Business News

Photo: Tomáš Adamec

In Business News this week: Finance Ministry and central bank advise against setting date for euro adoption; next year’s budget criticized as “unambitious”; Czech Republic to miss out on 20 billion from EU funds; Spirit sales return to levels seen before methanol scandal; and record numbers of tourists spend expected in Prague for Christmas and New Year.

Finance Ministry, central bank advise against setting euro adoption date

Photo: Tomáš Adamec
In an annual joint report, the Czech Finance Ministry and the Czech National Bank have recommended that the government does not set a date for adopting the euro, the news agency ČTK reported on Friday. The report also advises against entering the European Exchange Rate Mechanism, ERM II. With the exception of participating in the ERM II, the Czech Republic last year met all the requirements for euro adoption, a move envisaged by the country’s accession treaty with the EU. However, top Czech officials say the earliest date the country could join the Eurozone is around 2020.

State budget for 2015 criticized over deficit

Andrej Babiš,  photo: Filip Jandourek
The Czech Republic’s budget for 2015, which was approved by lawmakers this week, has come under criticism from the opposition as well as a number of analysts. The budget’s projected deficit should not exceed 100 million crowns, or around 3 percent of the GDP, and Finance Minister Andrej Babiš said the gap could be even lower. However, leaders of the opposition TOP 09 and Civic Democrat parties as well as several analysts have criticized the budget as insufficiently ambitious, arguing the deficit is too high for a period of economic growth. Some commentators have also been critical of the fact that only 35 billion crowns were earmarked for science and research, which is five billion less than in the years of the economic downturn.

Czech Republic to miss out on 20 billion from EU funds

Photo: European Commission
The Czech Republic will this year fail to draw some 20 billion crowns from EU funds, Prime Minister Bohuslav Sobotka told the lower house on Thursday. By the end of September, over 85 percent of the EU’s structural funds allocated for the Czech Republic this year had been drawn, with some 84 billion crowns yet to be paid out. The affected programmes include Environment and Research, Development for Innovations and Prague – Adaptability. The Czech Republic is the least successful of all member states in drawing EU funds. The Czech Regional Development Ministry estimates that over the entire financial period of 2007–2013, the country will fail to draw 40 of the 700 billion crowns allocated.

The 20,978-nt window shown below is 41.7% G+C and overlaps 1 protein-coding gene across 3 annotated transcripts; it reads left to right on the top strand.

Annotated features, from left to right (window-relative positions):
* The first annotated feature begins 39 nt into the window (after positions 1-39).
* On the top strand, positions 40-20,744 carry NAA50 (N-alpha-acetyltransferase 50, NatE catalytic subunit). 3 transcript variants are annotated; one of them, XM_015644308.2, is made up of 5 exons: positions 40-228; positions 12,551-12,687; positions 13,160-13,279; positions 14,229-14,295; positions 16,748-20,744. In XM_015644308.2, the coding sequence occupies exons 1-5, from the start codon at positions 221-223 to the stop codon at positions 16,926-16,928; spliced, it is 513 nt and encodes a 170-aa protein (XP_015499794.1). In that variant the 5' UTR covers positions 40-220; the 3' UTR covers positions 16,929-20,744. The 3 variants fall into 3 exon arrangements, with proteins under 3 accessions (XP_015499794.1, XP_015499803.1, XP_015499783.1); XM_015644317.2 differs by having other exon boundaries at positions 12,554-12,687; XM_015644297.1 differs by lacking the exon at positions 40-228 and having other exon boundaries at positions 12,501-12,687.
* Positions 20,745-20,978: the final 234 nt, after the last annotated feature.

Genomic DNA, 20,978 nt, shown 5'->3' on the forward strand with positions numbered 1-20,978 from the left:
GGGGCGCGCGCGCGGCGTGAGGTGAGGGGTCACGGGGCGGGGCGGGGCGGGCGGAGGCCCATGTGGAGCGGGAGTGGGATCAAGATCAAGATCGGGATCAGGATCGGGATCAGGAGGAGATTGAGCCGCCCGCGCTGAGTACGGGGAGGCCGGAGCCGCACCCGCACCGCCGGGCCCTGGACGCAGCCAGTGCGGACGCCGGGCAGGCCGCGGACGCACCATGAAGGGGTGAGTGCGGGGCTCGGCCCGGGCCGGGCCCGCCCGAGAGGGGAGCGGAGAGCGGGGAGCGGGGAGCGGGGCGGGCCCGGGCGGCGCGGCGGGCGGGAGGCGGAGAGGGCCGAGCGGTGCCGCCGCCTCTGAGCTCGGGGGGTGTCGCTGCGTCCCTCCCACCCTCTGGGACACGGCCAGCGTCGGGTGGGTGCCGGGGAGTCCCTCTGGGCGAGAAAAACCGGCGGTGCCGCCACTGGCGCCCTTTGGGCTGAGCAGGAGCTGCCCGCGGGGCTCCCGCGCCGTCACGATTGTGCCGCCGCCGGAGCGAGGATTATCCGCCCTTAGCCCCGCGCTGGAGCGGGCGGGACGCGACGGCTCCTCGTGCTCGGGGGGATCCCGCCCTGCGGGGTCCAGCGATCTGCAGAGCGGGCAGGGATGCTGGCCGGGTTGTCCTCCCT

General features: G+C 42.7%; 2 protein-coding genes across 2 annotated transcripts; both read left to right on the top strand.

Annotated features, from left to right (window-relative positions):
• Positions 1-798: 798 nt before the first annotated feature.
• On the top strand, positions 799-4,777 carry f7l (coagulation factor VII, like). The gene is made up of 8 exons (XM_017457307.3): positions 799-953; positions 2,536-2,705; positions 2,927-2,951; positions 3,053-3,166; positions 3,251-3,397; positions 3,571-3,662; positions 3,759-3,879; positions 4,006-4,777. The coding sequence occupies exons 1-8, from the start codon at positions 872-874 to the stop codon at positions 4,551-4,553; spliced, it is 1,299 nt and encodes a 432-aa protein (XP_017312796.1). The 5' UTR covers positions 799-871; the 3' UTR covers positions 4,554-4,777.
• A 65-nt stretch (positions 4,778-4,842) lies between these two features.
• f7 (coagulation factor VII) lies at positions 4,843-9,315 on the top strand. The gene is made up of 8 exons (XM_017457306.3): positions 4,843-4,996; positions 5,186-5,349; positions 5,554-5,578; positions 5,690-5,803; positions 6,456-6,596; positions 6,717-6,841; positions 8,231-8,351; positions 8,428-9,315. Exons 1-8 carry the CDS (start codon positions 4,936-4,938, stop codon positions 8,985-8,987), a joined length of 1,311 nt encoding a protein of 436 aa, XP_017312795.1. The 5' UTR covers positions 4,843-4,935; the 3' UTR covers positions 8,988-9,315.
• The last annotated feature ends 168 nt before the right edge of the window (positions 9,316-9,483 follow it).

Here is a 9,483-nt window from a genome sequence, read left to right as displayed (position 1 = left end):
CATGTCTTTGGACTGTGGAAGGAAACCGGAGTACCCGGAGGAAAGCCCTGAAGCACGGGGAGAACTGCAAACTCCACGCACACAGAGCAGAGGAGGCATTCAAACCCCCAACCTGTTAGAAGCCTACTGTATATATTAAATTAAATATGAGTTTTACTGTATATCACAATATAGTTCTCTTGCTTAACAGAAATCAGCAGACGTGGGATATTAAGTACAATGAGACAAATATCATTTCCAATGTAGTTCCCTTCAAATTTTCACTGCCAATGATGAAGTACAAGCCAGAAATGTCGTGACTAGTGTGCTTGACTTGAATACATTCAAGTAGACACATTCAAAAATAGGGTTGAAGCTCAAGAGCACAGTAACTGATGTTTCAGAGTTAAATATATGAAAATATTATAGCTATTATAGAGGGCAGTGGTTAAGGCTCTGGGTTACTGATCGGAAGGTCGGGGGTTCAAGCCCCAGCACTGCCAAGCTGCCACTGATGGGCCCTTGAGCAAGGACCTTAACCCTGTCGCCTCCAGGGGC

Spirit sales return to pre-prohibition levels

Photo: Barbora Kmentová
Sales of spirits in the Czech Republic have returned to levels registered in 2011, before the country was hit by a major bootleg liquor scandal, Stock Plzeň, the country’s leading spirits producer, told the news agency ČTK. Spirits sales dropped after dozens of people died in 2012 after consuming methanol-laced alcohol; the authorities then introduced a temporary ban on sales of spirits and tightened the rules for selling alcohol. Stock managers said sales this year have increased by between 7 and 8 percent, mainly in the cheaper spirits segment. The increase has been attributed to a decline in the black market in spirits and the growth of the Czech economy.

Record numbers of tourists expected in Prague for Christmas and New Year

Photo: Zuzana Bayerová
A record 200,000 foreign tourists are expected to spend Christmas and New Year in the Czech capital, according to estimates by the Prague City Tourism agency. Some 120,000 visitors spend the final days of 2013 in the capital. A marked decline in the numbers of Russian tourists will be compensated by increased numbers of visitors from Germany, China and South Korea, the agency said. In total, nearly 5.9 million foreigners visited Prague last year, mainly Germans, Russians, Brits and Italians.